This Day in Holyoke History: June 11

by Laurel | June 11th, 2009

June 11, 1899
Holyoke’s Veteran Officer
Patrolman Michael Shine

It is not often a patrolman’s luck to see the kaleidoscopic changes that Michael Shine, Holyoke’s veteran patrolman, has witnessed in the 30 years of life as a police Officer. The six stripes on his sleeve represent time which carries one back to the days when Holyoke was a town. In 1869, when Mr Shine was appointed to the force, there were no board of aldermen, back tax defalcation, litigation, paper combines, street railway lights or anything that to-day makes life bright and cheerful. About ail the fighting Was done in “Tigertown,” as South Holyoke was then dubbed—much against the notion of the late Timothy Merrick, who used to say in town-meeting on occasions that there was such a place as South Holyoke, but no such place as Tigertown. Of the men who were “on th’ bo-o-rd” (as O. D. Allyn would say) of town fathers or selectmen, but one, C. A. Corser is alive to-day. The two others, Allan Higginbotham and William A. Judd, long since passed beyond. On the Police force with Shine were W. G. Ham, subsequently to be chief of police for the new municipality; “Hank” Smith, now of Westfield, and Edward Wiggins, who later was on the state constabulary, and who is now running a stock farm near Boston. There were no uniforms the first year or two on the force. Gin mills flourished on every hand occasioning a great deal of drunkenness, fighting and “breach of the peace” cases which formed the majority of cases before the trial justices of that day. There was no police court, justice being administered by two trial justices, one being W. B. C. Pear sons, later to be Judge Pearsons. The town lockup was located at first near the site of Rev P. J. Harkins’s residence. A mystery hangs over the fate of it. One evening in the early ’70’s as Shine and a fellow officer were coming across Hampden park there was a terrific explosion. The roof was blown off from the lockup and part of the walls were blown down; a boy who was playing near was instantly killed. The cause was never definitely ascertained. A new structure was put up, which is now just by Hobbs’s stable and is used as a tool-house by Park-keeper Sues.

All the Highlands and Elmwood sections were farm lands and Oakdale was a roaring forest, marked by a slaughter-house, about which prowled the woodchuck, the rabbit and other fierce animals. Indeed, when a man named Colby built the house which has been occupied by O. H. Merrick of late years he was laughed at for building a house in the woods. A single- track road with two trains each way a day was the railroad accommodation. The Highlands were known as Ewingsville and the Elmwood section was reckoned a part of Ireland parish. Mr Shine’s first beat was in this same “Tigertown,” and he and another had for their patrol from the extreme end of “Tlgertown” to the Hadley mills. They went on at 7 o’clock in the evening and quit at 4 o’clock in the morning. There were no day officers and the few troubles were quelled probably by constables or special officers. John O. Doran was a mighty man in politics in those days and was looked up to with awe by Tigertown’s young politicians. For quarters there was little wooden building where Fitzgerald, the newsdealer, is now located. Another similar building was located in “Tigertown.”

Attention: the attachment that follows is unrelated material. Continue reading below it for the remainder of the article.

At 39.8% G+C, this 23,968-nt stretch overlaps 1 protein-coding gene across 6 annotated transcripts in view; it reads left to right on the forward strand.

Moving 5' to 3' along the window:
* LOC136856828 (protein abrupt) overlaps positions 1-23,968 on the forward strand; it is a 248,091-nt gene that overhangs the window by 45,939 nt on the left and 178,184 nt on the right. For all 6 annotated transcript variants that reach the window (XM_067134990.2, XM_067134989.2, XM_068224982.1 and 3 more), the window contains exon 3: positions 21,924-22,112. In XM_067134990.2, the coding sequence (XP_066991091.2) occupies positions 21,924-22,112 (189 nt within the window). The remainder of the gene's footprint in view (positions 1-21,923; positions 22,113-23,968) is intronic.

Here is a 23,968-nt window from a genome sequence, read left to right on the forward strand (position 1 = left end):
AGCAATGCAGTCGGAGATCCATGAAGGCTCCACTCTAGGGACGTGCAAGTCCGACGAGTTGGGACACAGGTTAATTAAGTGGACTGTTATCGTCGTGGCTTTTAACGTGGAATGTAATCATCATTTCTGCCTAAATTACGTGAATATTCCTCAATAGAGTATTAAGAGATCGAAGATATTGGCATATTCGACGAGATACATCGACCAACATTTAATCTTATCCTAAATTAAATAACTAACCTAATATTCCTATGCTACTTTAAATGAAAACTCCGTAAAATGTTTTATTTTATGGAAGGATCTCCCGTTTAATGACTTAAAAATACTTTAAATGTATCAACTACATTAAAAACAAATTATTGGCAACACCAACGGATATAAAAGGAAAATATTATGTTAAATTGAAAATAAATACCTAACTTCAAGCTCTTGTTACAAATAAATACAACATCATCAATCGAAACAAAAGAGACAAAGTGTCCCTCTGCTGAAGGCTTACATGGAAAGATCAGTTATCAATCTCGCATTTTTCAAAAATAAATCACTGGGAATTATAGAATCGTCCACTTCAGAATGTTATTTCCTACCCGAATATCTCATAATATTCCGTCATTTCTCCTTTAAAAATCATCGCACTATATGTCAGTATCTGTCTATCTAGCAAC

At first the policemen for some years bad no salary to speak of—something like $6 a month, and $2 for each arrest. This paying so much for an arrest not only had a bad tendency on the part of some subsequently when the force was larger, but also was disagreeable to the patrolmen; for no matter how justifiable the officer in making an arrest, there were always those to say, “Oh, he just earning his $2.” For that reason Mr, Shine rejoiced when the men were put on a salary. The first, chief of police was W. G. Ham, he was acting chief of police when the place was a town and there were but four officers, and was in addition the first regularly appointed chief of police under the first mayor of Holyoke, W. B. C. Pearsons. The police department was located in the city hall when that was built; as a matter of fact, occupying temporary quarters in the basement before the structure was finished and dedicated. Patrolman Michael Shine is far from looking like a veteran. His hair and moustache are curly and sprinkled with grey, and his face is full and round. He is modest about relating his experiences, and has little to say concerning his 30 years of patrolman’s work. He is married and has a family at a pleasant home on Nonotuck street in the Highlands.

Excerpted from the Springfield Republican.

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